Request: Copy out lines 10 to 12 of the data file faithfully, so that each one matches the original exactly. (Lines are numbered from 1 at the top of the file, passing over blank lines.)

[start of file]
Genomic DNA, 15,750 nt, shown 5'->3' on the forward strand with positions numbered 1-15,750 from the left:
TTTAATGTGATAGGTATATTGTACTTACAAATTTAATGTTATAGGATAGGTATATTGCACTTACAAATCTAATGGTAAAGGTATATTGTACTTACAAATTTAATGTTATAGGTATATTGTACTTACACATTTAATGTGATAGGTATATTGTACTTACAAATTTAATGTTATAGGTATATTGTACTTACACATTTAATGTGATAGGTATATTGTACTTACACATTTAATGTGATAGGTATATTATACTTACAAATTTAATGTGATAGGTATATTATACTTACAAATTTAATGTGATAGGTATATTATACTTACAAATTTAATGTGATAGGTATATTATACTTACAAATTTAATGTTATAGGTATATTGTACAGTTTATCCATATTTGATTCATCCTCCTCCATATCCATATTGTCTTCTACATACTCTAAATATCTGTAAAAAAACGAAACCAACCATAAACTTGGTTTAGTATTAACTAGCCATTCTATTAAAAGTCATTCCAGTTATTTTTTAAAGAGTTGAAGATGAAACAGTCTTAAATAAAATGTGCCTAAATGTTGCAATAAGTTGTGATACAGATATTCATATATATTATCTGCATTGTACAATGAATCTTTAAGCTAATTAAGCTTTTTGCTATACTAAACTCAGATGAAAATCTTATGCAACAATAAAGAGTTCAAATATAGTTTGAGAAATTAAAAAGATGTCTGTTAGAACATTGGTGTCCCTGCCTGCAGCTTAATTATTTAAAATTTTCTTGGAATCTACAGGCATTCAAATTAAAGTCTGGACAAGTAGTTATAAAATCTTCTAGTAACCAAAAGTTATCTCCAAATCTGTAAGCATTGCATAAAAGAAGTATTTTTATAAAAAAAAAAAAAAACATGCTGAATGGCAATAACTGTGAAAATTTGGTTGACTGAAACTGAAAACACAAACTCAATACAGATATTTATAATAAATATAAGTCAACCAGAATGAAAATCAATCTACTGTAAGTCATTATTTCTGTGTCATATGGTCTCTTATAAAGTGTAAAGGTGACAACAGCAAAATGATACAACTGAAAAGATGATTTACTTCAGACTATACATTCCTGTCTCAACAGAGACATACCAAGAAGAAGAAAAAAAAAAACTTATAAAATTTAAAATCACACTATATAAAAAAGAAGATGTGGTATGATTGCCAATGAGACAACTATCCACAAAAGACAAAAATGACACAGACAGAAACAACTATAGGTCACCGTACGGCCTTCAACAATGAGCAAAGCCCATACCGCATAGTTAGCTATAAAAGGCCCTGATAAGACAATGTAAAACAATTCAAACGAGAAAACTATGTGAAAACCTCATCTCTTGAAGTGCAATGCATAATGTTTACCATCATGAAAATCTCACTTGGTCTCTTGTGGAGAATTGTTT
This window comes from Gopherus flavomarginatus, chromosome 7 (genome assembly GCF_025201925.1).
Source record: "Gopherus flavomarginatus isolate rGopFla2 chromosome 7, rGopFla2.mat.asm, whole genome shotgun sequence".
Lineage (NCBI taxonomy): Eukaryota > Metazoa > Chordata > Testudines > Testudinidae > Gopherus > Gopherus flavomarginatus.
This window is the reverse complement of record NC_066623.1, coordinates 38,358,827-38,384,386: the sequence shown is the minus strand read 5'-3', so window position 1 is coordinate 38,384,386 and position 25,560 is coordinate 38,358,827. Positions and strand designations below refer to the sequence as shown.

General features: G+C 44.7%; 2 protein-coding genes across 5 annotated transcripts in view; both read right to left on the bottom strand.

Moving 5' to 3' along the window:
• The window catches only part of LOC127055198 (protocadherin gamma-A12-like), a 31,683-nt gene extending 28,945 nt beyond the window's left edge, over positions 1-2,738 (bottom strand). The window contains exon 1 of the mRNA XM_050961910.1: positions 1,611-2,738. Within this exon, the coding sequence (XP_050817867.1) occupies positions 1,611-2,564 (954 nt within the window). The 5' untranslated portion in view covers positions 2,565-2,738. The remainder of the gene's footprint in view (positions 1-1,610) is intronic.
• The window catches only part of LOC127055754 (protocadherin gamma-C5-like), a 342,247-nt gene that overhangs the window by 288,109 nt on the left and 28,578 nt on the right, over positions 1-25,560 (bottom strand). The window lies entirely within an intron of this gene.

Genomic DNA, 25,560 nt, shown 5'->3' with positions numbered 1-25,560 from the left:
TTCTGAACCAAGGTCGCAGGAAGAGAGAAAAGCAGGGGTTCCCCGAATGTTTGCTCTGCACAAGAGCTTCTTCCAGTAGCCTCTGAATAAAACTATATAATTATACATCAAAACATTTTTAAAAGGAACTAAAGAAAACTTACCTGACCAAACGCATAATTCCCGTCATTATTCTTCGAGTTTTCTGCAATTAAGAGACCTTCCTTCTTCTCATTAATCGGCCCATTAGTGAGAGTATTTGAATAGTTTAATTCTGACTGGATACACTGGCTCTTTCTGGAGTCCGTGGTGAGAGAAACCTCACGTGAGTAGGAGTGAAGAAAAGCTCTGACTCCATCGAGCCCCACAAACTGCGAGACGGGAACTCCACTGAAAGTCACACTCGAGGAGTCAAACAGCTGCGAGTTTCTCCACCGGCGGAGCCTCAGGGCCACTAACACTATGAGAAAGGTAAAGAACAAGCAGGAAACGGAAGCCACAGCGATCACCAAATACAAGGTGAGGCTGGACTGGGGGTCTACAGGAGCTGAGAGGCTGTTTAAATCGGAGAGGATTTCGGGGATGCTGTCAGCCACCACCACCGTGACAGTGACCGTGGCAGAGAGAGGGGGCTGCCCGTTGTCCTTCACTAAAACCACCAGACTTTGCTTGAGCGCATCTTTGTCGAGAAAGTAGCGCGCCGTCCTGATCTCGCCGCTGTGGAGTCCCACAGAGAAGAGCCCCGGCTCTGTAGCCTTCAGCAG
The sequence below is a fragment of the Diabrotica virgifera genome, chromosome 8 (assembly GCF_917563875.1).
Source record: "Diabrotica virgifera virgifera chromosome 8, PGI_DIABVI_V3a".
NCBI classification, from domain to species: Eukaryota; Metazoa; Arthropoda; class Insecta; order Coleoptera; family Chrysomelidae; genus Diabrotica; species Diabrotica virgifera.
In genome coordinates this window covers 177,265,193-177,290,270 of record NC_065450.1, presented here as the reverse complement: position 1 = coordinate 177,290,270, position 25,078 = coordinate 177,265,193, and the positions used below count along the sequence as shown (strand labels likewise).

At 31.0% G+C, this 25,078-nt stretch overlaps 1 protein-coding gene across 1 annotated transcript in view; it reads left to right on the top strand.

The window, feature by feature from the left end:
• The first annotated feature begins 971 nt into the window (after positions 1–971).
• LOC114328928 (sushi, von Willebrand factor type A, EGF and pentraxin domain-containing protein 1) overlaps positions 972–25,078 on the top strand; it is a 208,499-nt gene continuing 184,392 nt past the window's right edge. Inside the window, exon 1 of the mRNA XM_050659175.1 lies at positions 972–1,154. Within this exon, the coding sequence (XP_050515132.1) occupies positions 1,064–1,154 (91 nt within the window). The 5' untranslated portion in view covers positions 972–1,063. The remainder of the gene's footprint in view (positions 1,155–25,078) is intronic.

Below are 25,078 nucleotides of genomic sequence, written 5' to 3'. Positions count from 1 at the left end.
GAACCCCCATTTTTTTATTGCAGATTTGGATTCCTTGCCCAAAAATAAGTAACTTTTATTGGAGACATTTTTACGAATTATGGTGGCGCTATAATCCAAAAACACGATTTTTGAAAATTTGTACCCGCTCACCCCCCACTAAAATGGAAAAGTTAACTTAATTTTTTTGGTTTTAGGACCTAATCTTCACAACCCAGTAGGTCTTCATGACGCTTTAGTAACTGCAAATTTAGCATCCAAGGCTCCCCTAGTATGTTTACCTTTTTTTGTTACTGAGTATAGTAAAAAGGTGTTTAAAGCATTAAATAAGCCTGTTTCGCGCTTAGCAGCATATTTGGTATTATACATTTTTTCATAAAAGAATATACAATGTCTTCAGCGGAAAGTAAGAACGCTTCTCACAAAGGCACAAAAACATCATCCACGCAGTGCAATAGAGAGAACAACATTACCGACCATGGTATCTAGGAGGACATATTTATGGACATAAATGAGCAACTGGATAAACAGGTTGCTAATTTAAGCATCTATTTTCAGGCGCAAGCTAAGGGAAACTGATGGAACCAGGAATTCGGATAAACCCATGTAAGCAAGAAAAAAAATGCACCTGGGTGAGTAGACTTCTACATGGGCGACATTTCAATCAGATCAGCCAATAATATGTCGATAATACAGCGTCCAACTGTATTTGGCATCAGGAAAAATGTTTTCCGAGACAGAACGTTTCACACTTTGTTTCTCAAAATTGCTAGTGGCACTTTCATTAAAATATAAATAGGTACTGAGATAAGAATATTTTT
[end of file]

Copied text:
• The window catches only part of LOC127055754 (protocadherin gamma-C5-like), a 342,247-nt gene that overhangs the window by 288,109 nt on the left and 28,578 nt on the right, over positions 1-25,560 (bottom strand). The window lies entirely within an intron of this gene.

Genomic DNA, 25,560 nt, shown 5'->3' with positions numbered 1-25,560 from the left:
TTCTGAACCAAGGTCGCAGGAAGAGAGAAAAGCAGGGGTTCCCCGAATGTTTGCTCTGCACAAGAGCTTCTTCCAGTAGCCTCTGAATAAAACTATATAATTATACATCAAAACATTTTTAAAAGGAACTAAAGAAAACTTACCTGACCAAACGCATAATTCCCGTCATTATTCTTCGAGTTTTCTGCAATTAAGAGACCTTCCTTCTTCTCATTAATCGGCCCATTAGTGAGAGTATTTGAATAGTTTAATTCTGACTGGATACACTGGCTCTTTCTGGAGTCCGTGGTGAGAGAAACCTCACGTGAGTAGGAGTGAAGAAAAGCTCTGACTCCATCGAGCCCCACAAACTGCGAGACGGGAACTCCACTGAAAGTCACACTCGAGGAGTCAAACAGCTGCGAGTTTCTCCACCGGCGGAGCCTCAGGGCCACTAACACTATGAGAAAGGTAAAGAACAAGCAGGAAACGGAAGCCACAGCGATCACCAAATACAAGGTGAGGCTGGACTGGGGGTCTACAGGAGCTGAGAGGCTGTTTAAATCGGAGAGGATTTCGGGGATGCTGTCAGCCACCACCACCGTGACAGTGACCGTGGCAGAGAGAGGGGGCTGCCCGTTGTCCTTCACTAAAACCACCAGACTTTGCTTGAGCGCATCTTTGTCGAGAAAGTAGCGCGCCGTCCTGATCTCGCCGCTGTGGAGTCCCACAGAGAAGAGCCCCGGCTCTGTAGCCTTCAGCAG